Again, I saw some initial chatter from within the SEO forums and on this site starting on Friday. I decided not to cover it on Friday because the chatter was not at the levels that would warrant me posting something. Plus, while some of the tools started to show a lift in volatility, most of the tools did not yet.

To be clear, Google has not confirmed any update is officially going on.

Well, that changed today, and the tools are all superheated today.

Google Tracking Tools:

Let’s start with what the tools are showing:









Advanced Web Rankings:










Cognitive SEO:




So most of these tools are incredibly heated, signaling that they are showing massive changes in the search result positions in the past couple of days.

SEO Chatter

Here is some of the chatter from various comments on this site and on WebmasterWorld since Friday:

Speaking of, is anyone seeing some major shuffling going on in the SERPs today? It’s a Friday so of course Google is playing around again.

Something is going on.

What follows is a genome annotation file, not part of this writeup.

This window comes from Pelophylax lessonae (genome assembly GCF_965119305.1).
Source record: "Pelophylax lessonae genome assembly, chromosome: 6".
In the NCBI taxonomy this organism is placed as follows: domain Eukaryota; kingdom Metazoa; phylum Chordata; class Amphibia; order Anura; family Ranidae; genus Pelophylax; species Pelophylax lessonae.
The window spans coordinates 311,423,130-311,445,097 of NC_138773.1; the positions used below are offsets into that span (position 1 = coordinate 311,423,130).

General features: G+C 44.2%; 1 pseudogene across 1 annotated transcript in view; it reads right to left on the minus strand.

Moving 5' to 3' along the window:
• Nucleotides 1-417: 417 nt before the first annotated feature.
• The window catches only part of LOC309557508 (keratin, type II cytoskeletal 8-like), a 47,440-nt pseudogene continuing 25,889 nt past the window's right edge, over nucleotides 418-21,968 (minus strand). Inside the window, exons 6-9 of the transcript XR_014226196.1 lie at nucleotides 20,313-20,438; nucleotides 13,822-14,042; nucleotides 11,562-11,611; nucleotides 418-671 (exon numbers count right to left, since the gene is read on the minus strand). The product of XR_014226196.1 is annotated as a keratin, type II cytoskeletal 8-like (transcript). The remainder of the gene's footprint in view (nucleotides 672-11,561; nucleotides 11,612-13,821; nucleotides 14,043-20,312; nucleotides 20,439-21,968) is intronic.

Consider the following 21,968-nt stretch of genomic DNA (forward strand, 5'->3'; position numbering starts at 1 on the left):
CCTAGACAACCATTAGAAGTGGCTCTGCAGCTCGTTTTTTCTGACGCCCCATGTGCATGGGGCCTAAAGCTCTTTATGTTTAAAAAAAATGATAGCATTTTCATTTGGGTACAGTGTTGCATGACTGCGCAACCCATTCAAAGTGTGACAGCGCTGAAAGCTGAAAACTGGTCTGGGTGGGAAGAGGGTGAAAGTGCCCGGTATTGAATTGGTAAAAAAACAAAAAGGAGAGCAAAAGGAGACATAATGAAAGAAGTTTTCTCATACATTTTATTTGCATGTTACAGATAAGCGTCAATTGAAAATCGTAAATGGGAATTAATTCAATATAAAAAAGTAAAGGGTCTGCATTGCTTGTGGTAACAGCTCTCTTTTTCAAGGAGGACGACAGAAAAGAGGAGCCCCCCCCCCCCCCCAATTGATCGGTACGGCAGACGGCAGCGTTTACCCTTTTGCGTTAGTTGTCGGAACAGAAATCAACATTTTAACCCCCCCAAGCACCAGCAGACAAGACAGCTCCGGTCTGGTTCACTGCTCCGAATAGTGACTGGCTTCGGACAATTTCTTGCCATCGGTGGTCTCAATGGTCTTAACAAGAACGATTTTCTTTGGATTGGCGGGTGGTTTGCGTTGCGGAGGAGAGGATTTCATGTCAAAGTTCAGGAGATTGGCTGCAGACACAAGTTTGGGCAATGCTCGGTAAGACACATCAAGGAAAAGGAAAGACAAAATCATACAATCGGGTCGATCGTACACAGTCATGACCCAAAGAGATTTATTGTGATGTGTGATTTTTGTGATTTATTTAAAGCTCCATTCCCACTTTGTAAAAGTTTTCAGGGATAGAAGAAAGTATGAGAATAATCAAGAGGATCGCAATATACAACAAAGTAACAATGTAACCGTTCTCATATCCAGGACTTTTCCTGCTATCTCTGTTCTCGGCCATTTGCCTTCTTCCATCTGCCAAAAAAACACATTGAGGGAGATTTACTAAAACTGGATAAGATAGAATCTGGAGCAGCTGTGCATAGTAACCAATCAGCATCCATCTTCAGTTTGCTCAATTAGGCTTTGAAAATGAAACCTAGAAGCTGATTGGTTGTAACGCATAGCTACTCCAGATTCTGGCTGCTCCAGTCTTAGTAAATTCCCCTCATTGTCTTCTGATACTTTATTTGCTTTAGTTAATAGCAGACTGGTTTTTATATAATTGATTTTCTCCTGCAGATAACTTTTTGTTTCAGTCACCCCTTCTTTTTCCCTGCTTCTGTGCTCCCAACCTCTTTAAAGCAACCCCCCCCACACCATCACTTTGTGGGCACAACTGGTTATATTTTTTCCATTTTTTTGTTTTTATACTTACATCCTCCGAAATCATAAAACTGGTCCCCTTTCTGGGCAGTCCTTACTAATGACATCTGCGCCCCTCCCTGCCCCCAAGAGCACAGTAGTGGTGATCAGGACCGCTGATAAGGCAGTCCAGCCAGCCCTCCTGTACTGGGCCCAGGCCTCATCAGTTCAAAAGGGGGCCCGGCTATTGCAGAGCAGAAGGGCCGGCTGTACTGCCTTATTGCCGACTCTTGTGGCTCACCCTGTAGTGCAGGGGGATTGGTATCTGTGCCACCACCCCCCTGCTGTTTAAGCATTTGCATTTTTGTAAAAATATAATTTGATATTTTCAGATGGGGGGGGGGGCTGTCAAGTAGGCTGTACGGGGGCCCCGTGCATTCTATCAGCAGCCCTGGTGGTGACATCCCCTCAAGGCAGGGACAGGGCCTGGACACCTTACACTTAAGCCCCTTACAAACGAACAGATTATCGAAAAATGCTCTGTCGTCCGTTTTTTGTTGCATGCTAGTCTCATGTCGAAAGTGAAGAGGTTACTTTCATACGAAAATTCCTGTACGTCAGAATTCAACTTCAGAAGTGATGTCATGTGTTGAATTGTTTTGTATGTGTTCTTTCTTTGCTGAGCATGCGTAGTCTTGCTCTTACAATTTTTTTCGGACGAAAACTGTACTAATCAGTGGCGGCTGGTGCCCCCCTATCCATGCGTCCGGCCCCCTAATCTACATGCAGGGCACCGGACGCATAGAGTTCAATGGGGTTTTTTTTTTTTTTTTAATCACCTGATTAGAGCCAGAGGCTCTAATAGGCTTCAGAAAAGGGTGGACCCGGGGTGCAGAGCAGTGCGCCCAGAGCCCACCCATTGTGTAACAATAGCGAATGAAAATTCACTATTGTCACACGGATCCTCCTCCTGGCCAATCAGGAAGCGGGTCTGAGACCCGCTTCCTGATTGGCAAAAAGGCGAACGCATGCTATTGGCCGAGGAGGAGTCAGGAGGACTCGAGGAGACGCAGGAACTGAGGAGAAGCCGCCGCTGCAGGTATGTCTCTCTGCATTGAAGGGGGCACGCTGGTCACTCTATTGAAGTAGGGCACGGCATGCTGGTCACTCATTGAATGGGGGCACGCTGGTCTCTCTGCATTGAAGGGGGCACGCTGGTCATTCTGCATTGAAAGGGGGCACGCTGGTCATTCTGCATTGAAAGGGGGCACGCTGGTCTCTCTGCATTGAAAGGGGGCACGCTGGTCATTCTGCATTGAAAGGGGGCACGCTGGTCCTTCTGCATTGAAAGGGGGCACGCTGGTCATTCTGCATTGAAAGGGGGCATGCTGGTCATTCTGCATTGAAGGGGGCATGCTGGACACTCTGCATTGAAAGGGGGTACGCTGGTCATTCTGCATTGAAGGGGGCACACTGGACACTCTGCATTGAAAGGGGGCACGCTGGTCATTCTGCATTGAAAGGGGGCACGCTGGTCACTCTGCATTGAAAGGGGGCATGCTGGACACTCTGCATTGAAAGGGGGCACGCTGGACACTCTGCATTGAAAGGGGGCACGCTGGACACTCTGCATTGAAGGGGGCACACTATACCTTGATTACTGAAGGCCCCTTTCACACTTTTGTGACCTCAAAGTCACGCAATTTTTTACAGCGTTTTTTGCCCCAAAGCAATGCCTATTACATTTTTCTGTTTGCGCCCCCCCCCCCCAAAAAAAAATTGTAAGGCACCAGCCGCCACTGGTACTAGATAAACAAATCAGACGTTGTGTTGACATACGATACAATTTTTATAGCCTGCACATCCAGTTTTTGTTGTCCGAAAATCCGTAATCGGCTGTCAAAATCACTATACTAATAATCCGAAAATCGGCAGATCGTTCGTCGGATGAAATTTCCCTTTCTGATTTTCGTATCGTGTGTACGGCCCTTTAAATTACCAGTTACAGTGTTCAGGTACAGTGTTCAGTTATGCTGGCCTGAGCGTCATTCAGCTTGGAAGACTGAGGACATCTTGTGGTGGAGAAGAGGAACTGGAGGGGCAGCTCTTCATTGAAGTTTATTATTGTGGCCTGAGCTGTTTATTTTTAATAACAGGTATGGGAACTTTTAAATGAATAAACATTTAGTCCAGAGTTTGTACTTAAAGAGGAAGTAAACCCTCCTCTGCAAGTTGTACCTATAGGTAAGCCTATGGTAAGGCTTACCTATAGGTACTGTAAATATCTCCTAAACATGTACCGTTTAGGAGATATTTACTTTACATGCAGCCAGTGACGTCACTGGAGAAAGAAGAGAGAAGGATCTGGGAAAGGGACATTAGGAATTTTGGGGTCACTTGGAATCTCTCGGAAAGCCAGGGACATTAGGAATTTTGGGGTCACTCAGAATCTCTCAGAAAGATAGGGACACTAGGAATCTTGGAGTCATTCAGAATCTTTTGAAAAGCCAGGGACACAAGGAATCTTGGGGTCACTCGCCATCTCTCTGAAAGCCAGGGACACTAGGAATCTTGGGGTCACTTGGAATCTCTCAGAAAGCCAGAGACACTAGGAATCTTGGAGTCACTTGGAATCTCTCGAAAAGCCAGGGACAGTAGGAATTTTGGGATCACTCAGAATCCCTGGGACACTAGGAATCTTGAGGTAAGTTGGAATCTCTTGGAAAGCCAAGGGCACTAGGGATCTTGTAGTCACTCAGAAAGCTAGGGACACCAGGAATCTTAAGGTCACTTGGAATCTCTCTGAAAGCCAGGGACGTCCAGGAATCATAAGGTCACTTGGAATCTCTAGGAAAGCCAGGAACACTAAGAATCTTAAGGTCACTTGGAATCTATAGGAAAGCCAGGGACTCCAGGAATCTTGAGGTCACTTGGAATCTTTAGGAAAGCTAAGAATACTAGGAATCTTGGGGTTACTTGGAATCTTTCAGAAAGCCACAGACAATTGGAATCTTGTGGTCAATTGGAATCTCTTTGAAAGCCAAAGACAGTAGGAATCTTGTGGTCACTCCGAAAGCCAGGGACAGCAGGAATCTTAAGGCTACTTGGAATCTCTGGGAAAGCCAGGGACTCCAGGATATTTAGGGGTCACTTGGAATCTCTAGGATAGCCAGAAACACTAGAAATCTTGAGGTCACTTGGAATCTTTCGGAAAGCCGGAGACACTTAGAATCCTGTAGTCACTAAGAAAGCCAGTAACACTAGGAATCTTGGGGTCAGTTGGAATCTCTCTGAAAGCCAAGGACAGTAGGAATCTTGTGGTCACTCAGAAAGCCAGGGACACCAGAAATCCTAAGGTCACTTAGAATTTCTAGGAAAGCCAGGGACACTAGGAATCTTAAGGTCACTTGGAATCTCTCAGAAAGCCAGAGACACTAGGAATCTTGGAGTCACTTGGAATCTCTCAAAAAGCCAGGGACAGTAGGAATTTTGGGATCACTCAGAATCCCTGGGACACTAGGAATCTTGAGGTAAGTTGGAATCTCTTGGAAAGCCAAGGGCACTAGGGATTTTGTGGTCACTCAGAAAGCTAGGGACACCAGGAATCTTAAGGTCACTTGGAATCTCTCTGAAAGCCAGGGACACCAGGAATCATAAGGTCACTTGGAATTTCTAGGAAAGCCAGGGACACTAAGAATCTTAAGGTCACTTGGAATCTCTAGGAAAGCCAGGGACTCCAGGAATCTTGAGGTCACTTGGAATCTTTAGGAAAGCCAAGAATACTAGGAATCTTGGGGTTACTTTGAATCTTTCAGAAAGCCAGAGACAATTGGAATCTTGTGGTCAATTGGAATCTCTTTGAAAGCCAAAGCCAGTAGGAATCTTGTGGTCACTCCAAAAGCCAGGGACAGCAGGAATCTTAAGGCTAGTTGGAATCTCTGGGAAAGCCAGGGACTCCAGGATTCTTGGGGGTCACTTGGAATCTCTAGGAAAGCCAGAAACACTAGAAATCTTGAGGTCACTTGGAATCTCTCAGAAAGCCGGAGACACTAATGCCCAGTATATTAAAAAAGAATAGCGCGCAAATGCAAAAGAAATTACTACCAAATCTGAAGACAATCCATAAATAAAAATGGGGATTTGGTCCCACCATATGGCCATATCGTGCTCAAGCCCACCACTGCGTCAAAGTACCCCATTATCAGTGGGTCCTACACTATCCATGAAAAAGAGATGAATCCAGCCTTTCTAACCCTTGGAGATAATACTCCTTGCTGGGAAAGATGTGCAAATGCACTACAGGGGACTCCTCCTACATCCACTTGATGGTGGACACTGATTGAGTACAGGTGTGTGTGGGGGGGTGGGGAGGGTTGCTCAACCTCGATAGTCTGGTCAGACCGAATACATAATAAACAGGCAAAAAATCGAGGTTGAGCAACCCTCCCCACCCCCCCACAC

Pages are still randomly dropping out of the index for 8-36h at a time. Extremely annoying.

Speaking of, is anyone seeing some major shuffling going on in the SERPs today? It’s a Friday so of course Google is playing around again

In SerpRobot I’m seeing a steady increase in positions in February, for UK desktop and mobile, reaching almost the ranks from the end of Sep 2023. Ahrefs shows a slight increase in overall keywords and ranks.

In the real world, nothing seems to happen.

yep, traffic has nearly come to a stop. But exactly the same situation happened to us last Friday as well.

USA traffic continues to be whacked…starting -70% today.

In my case, US traffic is almost zero (15 % from 80%) and the rest is kind of the same I guess. Traffic has dropped from 4K a day to barely scrapping 1K now. But a lot is just bots since payment-wise, the real traffic seems to be about 400-500. And … that’s how a 90% reduction looks like.

Something is happening now. Google algo is going crazy again. Is anyone else noticing?

Since every Saturday at 12 noon the Google traffic completely disappears until Sunday, everything looks normal to me.

This update looks like a weird one and no, Google has not confirmed any update is going on.

What are you all noticing?

Forum discussion at WebmasterWorld.